Pearson can’t even keep his mentor, Oral Roberts, in his corner. Roberts, the popular white Charismatic evangelist who founded Oral Roberts University in Oklahoma, considered Pearson his protege. “You’re like my son. That’s what I tell folks,” says Roberts (played by Martin Sheen), not long after Quincy dies. “You’re my black son.” But the gulf between them is wide. “It’s not just Uncle Quincy. It’s half the people I grew up with,” Pearson tells Roberts, alluding to other incarcerated blacks seemingly destined for hell. Roberts insists that he knows just how Pearson feels, and Pearson responds with a sad smirk. Roberts’s only comparable experience is the death of his gay son, whom he rejected. When Pearson refuses to step back into line, Roberts rejects his black son, too.

When a prominent man of God like Roberts rejects a minister, congregations divide along factional lines. A hunt begins for signs of God’s will. The decline or growth of a church is evidence of God’s approval or rejection, and a minister who turns to heresy is a minister whose very salvation is in doubt.

Come Sunday juxtaposes the sins of this world with those that pertain to the afterlife. Hell is an intangible horror; viewed against racism and homophobia, the film’s most prominent sins, it becomes invisible. Years after Pearson’s heretical vision, how does the American church reckon with those tangible evils? That is the question that Come Sunday asks, and that the Trump era brings into focus.

A house divided against itself cannot stand. Yet the American church, both Pentecostals and evangelicals, is not reconciled to its most marginalized members. Pearson has since left the Pentecostal movement, whose congregations still suffer racial divisions. Others promote the co-called prosperity gospel, which pins piety to material success. And most still prohibit same-sex relationships, a fact that provides an extra dimension to the plot of Come Sunday.

The film mostly glides past the death of Roberts’s gay son, Ronnie. But the story of Ronnie’s death, as recounted by his nephew Randy Potts, points to a deep rot in the American church.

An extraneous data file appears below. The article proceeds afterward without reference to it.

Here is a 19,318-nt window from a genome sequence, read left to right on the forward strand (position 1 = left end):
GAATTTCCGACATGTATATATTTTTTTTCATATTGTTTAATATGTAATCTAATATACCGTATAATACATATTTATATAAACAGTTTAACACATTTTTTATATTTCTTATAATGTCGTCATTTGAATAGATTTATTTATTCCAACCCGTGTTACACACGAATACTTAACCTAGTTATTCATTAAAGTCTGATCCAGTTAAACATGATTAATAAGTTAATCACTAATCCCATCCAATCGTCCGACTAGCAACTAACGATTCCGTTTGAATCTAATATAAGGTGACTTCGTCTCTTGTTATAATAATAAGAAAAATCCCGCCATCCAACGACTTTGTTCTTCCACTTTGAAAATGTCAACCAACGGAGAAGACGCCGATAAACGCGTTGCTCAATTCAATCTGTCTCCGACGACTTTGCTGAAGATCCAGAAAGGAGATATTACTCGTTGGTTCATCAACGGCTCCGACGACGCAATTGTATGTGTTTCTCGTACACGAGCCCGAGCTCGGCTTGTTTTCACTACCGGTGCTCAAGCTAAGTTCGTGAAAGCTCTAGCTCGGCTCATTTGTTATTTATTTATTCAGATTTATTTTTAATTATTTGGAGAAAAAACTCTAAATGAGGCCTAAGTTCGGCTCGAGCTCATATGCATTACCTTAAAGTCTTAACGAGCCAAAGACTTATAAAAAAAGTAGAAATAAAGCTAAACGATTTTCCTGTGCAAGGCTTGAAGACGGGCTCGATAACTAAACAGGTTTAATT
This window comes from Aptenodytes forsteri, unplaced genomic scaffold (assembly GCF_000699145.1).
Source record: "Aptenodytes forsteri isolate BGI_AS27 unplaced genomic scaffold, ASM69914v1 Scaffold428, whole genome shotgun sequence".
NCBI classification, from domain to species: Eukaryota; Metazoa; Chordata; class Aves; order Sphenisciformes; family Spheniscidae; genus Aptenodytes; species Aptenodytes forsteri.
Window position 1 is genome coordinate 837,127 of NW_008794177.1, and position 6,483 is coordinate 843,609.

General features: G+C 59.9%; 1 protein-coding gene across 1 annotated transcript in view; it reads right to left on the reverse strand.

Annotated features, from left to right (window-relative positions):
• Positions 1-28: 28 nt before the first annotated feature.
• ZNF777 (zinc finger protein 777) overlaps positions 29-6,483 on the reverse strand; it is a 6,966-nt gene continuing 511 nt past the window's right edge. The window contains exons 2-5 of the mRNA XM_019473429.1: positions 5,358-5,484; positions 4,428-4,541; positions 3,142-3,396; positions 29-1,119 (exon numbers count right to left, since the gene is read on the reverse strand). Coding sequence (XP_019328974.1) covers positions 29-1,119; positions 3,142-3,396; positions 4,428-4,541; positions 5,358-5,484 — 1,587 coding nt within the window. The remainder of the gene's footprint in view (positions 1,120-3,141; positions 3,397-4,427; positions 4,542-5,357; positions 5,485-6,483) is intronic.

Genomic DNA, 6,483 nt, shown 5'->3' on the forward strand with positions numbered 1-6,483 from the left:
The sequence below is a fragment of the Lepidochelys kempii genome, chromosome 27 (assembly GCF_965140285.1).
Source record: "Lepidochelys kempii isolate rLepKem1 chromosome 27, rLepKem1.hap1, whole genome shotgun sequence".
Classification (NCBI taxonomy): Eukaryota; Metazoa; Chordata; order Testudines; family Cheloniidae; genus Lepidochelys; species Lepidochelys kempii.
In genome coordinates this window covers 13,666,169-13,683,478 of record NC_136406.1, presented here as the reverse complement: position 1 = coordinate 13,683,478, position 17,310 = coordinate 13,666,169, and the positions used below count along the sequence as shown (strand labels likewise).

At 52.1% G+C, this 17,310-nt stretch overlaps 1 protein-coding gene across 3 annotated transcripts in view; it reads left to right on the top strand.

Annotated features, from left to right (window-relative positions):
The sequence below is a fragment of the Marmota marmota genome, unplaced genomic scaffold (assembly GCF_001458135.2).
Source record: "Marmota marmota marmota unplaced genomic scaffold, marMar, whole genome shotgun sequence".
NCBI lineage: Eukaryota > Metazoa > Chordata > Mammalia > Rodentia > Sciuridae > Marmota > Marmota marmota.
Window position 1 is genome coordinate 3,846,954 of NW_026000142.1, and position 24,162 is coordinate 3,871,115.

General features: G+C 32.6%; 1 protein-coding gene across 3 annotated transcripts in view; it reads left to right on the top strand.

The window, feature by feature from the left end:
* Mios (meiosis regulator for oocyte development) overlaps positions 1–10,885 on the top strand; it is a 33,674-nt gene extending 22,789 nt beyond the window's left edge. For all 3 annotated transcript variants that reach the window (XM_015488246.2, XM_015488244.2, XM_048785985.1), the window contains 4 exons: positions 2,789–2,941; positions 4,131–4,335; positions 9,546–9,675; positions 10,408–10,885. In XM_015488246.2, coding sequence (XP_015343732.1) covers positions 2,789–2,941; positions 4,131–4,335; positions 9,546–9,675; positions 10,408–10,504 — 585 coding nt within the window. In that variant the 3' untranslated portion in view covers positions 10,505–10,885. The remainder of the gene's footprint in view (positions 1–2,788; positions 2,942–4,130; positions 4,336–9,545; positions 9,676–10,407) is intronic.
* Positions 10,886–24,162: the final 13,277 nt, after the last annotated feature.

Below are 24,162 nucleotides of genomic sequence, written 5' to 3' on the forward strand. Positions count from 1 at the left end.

Ronnie was found dead of a gunshot to the heart, and investigators concluded at the time that he had committed suicide. But some facts remain unclear. Potts wrote in 2016 that the police report of his uncle’s death is missing, and that two men once called him only to say they were too frightened to talk to him, even off the record. “It’s easy to imagine this is nothing but rural precinct incompetence and southern reticence to speak openly about controversial topics: when we talk about sex and death here in Tulsa, we use nouns such as ‘fornication’ and ‘procreation,’ phrases such as ‘to pass on,’ ‘to go home,’” Potts wrote in The Guardian. “But it’s also easy to imagine that Oklahoma’s most infamous evangelist didn’t want the homosexual history of his oldest son in the news.”

According to Potts, Roberts didn’t just reject his gay son. He erased him. And while this is Roberts’s specific sin, it is common enough in the American church, whether the father and son are Pentecostal or evangelical or belong to some offshoot sect more difficult to categorize. The church’s history with queer people demands a reckoning, much like its history with people of color.

Come Sunday gestures at this narrative, giving Pearson a fraught friendship with his church’s gay choir director. The choir director’s end is not a happy one; it is implied that he is dying of AIDS, after separating from Pearson over the latter’s insistence that homosexuality is a sin. At the end of the film, Pearson speaks to a gay-affirming church in apparent repentance for his intolerance. In real life, he campaigned for George W. Bush in 2000.

Maybe it’s possible to atone for all these sins. Maybe, come Sunday, we’ll be free. But until the Christian church can tell the truth about itself, freedom will remain but a prayer.